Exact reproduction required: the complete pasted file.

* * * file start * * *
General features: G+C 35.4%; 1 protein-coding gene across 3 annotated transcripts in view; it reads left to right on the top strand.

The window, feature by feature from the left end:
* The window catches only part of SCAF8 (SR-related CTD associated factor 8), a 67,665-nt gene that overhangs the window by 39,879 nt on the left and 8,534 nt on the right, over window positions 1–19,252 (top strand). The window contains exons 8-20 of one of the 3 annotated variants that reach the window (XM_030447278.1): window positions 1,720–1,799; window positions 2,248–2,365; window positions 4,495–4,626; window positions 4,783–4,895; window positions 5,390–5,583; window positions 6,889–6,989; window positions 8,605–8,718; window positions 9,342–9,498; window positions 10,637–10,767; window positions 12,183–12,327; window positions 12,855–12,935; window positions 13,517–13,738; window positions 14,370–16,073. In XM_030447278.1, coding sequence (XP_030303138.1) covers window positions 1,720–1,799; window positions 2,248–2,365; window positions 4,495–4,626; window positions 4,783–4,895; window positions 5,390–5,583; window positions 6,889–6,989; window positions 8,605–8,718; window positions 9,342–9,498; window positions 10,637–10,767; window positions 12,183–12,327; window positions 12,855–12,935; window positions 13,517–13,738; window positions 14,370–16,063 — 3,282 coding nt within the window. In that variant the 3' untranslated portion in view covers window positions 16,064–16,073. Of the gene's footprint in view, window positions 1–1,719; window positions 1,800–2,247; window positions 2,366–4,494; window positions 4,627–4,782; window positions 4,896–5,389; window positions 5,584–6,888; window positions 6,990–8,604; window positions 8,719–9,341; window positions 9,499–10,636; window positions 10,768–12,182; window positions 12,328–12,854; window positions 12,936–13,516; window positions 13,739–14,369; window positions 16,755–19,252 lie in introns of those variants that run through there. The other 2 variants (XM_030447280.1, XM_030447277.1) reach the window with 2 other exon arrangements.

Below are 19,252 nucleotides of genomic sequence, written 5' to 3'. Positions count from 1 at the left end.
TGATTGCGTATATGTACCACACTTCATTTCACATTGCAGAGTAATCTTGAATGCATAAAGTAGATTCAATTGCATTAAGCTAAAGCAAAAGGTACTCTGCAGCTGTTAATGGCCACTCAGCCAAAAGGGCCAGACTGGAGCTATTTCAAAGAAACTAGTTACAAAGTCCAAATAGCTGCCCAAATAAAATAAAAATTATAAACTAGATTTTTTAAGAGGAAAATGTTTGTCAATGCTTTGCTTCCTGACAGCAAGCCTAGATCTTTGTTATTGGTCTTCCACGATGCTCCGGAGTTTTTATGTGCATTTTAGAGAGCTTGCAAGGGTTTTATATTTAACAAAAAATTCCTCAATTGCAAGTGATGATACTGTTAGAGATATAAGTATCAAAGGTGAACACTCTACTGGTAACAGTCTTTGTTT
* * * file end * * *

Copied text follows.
General features: G+C 35.4%; 1 protein-coding gene across 3 annotated transcripts in view; it reads left to right on the top strand.

The window, feature by feature from the left end:
* The window catches only part of SCAF8 (SR-related CTD associated factor 8), a 67,665-nt gene that overhangs the window by 39,879 nt on the left and 8,534 nt on the right, over window positions 1–19,252 (top strand). The window contains exons 8-20 of one of the 3 annotated variants that reach the window (XM_030447278.1): window positions 1,720–1,799; window positions 2,248–2,365; window positions 4,495–4,626; window positions 4,783–4,895; window positions 5,390–5,583; window positions 6,889–6,989; window positions 8,605–8,718; window positions 9,342–9,498; window positions 10,637–10,767; window positions 12,183–12,327; window positions 12,855–12,935; window positions 13,517–13,738; window positions 14,370–16,073. In XM_030447278.1, coding sequence (XP_030303138.1) covers window positions 1,720–1,799; window positions 2,248–2,365; window positions 4,495–4,626; window positions 4,783–4,895; window positions 5,390–5,583; window positions 6,889–6,989; window positions 8,605–8,718; window positions 9,342–9,498; window positions 10,637–10,767; window positions 12,183–12,327; window positions 12,855–12,935; window positions 13,517–13,738; window positions 14,370–16,063 — 3,282 coding nt within the window. In that variant the 3' untranslated portion in view covers window positions 16,064–16,073. Of the gene's footprint in view, window positions 1–1,719; window positions 1,800–2,247; window positions 2,366–4,494; window positions 4,627–4,782; window positions 4,896–5,389; window positions 5,584–6,888; window positions 6,990–8,604; window positions 8,719–9,341; window positions 9,499–10,636; window positions 10,768–12,182; window positions 12,328–12,854; window positions 12,936–13,516; window positions 13,739–14,369; window positions 16,755–19,252 lie in introns of those variants that run through there. The other 2 variants (XM_030447280.1, XM_030447277.1) reach the window with 2 other exon arrangements.

Below are 19,252 nucleotides of genomic sequence, written 5' to 3'. Positions count from 1 at the left end.
TGATTGCGTATATGTACCACACTTCATTTCACATTGCAGAGTAATCTTGAATGCATAAAGTAGATTCAATTGCATTAAGCTAAAGCAAAAGGTACTCTGCAGCTGTTAATGGCCACTCAGCCAAAAGGGCCAGACTGGAGCTATTTCAAAGAAACTAGTTACAAAGTCCAAATAGCTGCCCAAATAAAATAAAAATTATAAACTAGATTTTTTAAGAGGAAAATGTTTGTCAATGCTTTGCTTCCTGACAGCAAGCCTAGATCTTTGTTATTGGTCTTCCACGATGCTCCGGAGTTTTTATGTGCATTTTAGAGAGCTTGCAAGGGTTTTATATTTAACAAAAAATTCCTCAATTGCAAGTGATGATACTGTTAGAGATATAAGTATCAAAGGTGAACACTCTACTGGTAACAGTCTTTGTTT